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Jamaal Simmons went to Zambia to wash the feet of AIDS orphans. For nearly a month he slept in tents and bathed out of buckets. It was a humbling experience for the 19-year-old, but the hardships of Zambia were nothing compared to boot camp.

Welcome to Teen Missions International, which offers summer missionary training camps or "boot camps" as rigorous as the name implies. Here there are no s'mores by a cozy campfire. Instead, the camps aim to recreate third-world conditions for young missionaries-in-training, and every year some 700 young people gladly turn out. The teens give up such luxuries as electricity and running water before heading out into the world together to nurture orphans, build granaries, dig wells, and minister in such far-flung places as Tanzania, Mongolia, Indonesia, Belize, and Ukraine.

"Boot camp for me was the culture shock," said Simmons, of Salisbury, Maryland. His trip last summer to Zambia was his first trip out of the United States.

Here campers are stripped of virtually every teenage trapping. There are no cell phones, iPods, or laptops. No candy or soda. Not even electricity or running water. The culture here is entrenched in discipline. Campers sleep in tents and use buckets to bathe, launder clothing, and flush toilets. They bear the Floridian summer heat in long pants and hiking shoes to protect against snakes and bugs. Many wear pajama pants all day, since cotton pants breathe easier and dry quicker than jeans in the stifling heat. The air is thick with mosquitoes, heavy with humidity, and pungent from the smell of sweaty teenagers.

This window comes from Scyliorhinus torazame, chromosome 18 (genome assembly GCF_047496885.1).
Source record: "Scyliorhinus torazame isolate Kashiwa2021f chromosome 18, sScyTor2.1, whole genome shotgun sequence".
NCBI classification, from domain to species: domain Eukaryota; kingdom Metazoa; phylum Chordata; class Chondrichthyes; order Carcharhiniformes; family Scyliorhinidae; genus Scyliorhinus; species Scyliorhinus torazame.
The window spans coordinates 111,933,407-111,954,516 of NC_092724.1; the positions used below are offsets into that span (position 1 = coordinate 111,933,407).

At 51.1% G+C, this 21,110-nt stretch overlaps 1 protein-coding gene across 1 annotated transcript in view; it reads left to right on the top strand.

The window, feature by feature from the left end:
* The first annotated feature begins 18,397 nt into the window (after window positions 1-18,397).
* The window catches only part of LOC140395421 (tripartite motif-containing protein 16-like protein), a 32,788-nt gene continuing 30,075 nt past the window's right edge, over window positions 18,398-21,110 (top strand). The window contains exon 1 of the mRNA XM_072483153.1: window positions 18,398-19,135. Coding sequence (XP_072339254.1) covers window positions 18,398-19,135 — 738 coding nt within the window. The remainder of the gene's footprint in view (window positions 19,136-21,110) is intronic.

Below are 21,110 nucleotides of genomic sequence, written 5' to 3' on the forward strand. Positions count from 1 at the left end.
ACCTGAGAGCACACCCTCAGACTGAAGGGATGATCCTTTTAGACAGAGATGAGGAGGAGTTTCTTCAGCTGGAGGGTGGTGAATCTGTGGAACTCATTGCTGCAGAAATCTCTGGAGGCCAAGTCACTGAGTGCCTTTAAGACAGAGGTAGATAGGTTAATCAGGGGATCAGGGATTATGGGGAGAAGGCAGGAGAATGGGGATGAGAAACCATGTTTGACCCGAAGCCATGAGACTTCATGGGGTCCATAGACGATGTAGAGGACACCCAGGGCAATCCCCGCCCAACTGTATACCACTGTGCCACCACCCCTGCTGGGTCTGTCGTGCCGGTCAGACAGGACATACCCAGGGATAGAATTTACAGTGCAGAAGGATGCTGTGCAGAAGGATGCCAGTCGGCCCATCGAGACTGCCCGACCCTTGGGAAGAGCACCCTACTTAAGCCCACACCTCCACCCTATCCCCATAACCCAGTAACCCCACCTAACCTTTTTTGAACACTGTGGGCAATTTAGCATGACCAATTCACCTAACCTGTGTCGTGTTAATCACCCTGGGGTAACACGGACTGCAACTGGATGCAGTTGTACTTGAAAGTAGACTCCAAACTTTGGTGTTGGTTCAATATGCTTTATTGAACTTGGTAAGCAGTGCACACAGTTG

Yet from this stripped-down existence springs an innocent and unbridled passion for one of Christianity's most basic tenets: Jesus' directive that his followers ...

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In the Magazine

February 2008

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